July 10 - October 31, 1940
As planes were able to fly longer distances, US forces feared a bomber attack on the mainland by Axis air forces. Rather than diverting badly needed military forces to the Ground Observer Corps, in May 1941, the Army established the civilian Aircraft Warning Service (AWS). Nearly one million volunteers served in the AWS as volunteer aircraft spotters, helping to defend both US coasts. The Army recruited them through newspaper ads and radio programs. Volunteers manned over 14,000 observation posts 24-hours a day in two-hour shifts. Aircraft spotters were given tools and training aids to help them identify various types of enemy aircraft. Black rubber models of aircraft were not poorly made replicas, but were designed to help identify silhouettes of planes in the sky. Even children could help, with a Junior AWS Kit aimed at them.
When a plane was spotted, the volunteers would record the details in their logbook and then call the regional Army Filter Center to report the number of planes, estimated altitude, heading direction, and number of engines. Information was then relayed to the Aircraft Warning Corps (AWC), which processed and filtered the data in secret locations. AWC volunteers were mostly women. The theory was that multiple messages of this type could help triangulate the position of an incoming aircraft, and coordinates were marked on a large plotting map. Army Air Force and Navy personnel monitored the board.
AWS volunteers were also able to call in information when US planes crashed, providing aid quickly.
A system of awards was created, giving out accolades for the number of hours volunteered. A monthly magazine was also printed. The AWS was deactivated on May 29, 1944, just prior to the invasion of Normandy.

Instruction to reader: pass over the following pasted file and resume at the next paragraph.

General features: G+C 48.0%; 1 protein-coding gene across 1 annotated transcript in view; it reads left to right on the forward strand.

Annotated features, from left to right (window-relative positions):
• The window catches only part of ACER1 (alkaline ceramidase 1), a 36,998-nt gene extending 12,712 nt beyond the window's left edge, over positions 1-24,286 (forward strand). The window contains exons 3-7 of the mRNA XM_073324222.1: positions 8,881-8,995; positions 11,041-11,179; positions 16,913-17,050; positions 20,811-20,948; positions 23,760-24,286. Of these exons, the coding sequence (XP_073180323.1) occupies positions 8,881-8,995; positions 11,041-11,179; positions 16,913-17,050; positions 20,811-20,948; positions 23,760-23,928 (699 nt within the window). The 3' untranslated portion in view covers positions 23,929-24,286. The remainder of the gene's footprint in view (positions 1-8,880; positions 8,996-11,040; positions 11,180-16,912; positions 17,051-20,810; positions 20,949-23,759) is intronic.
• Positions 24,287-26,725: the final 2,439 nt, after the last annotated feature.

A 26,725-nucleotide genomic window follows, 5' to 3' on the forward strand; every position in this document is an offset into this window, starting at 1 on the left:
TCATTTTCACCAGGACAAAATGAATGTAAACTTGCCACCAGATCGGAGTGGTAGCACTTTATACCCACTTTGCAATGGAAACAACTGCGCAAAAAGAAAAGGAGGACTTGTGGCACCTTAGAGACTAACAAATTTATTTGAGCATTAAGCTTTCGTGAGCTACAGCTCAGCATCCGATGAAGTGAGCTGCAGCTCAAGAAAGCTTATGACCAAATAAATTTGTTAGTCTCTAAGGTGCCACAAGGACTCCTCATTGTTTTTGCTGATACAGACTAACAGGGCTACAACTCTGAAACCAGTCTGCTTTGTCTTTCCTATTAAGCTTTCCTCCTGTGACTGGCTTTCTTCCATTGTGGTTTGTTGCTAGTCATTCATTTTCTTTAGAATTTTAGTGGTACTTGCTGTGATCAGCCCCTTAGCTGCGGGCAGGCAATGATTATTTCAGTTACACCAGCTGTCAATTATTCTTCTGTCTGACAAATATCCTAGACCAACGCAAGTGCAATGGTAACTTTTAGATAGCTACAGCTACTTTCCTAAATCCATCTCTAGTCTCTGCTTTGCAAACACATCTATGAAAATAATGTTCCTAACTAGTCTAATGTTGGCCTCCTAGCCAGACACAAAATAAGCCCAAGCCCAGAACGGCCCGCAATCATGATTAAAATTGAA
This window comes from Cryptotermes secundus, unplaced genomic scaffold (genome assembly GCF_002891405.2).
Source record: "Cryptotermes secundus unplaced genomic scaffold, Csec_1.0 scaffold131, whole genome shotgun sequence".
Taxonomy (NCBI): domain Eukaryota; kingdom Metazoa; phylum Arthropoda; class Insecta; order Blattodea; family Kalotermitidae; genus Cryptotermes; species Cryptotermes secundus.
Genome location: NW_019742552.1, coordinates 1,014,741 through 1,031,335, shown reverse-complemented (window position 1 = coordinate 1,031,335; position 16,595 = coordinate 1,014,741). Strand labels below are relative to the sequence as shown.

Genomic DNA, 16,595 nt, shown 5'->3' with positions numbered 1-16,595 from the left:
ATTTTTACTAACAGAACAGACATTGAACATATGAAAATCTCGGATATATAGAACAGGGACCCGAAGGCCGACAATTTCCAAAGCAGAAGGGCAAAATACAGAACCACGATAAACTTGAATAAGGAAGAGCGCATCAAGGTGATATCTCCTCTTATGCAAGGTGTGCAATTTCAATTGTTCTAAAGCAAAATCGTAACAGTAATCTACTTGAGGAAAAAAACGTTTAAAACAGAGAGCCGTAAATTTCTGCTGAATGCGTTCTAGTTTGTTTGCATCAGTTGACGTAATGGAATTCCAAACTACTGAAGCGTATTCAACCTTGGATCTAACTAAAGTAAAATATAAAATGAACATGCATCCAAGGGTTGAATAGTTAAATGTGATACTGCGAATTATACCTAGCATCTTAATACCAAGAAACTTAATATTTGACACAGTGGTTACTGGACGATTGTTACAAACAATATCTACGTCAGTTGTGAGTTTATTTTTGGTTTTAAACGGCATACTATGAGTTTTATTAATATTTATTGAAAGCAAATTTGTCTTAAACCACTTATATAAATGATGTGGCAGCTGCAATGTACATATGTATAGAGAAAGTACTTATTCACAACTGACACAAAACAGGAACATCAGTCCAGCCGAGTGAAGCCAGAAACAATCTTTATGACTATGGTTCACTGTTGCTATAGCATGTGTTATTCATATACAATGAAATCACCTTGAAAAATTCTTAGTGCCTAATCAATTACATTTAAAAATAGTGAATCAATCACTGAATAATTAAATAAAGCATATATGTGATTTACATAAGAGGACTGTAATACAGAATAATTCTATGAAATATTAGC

Library of Congress AIRCRAFT WARNING SERVICE: LIBRARY OF CONGRESS One of the thousands of volunteer spotters who relay information from a secret telephone and radio network to the filters and operations centers. At the filter center, each of the girl plotters is in charge of a section of the map. She receives all messages from spotters in her area and places a marker, called a "pip" on the spot where the plane has been observed. The pip is moved on at each new report, leaving a trail of arrows across the map to show the plane's direction. After a plane has been reported three times the pip is removed and replaced by a standard. Pips and standards are pushed into place by volunteer plotters before the watchful eyes of representatives of the air units who sit in a balcony overlooking the board. The Army, the Navy or the Civil Aeronautics Administration must identify all the planes whose standards are placed on the map. Otherwise, the Army Interceptor Command order fighter planes to take off after the unknown plane. Mrs. E.V. Rickenbacker (second from left) watches as a group of volunteer airplane plotters at a filter center push markers into place. Recruited by the Office of Civilian Defense, the volunteers work in shifts of four to five hours, often coming to the center after a day's work at the office. The plotters report every second or third day, contributing many hours to their work than involved in less exacting civilian defense operations.
WIKIPEDIAThe Aircraft Warning Service
Was a civilian service of the United States Army Ground Observer Corps instated during World War II to keep watch for enemy planes entering American airspace. It became inactive on May 29, 1944.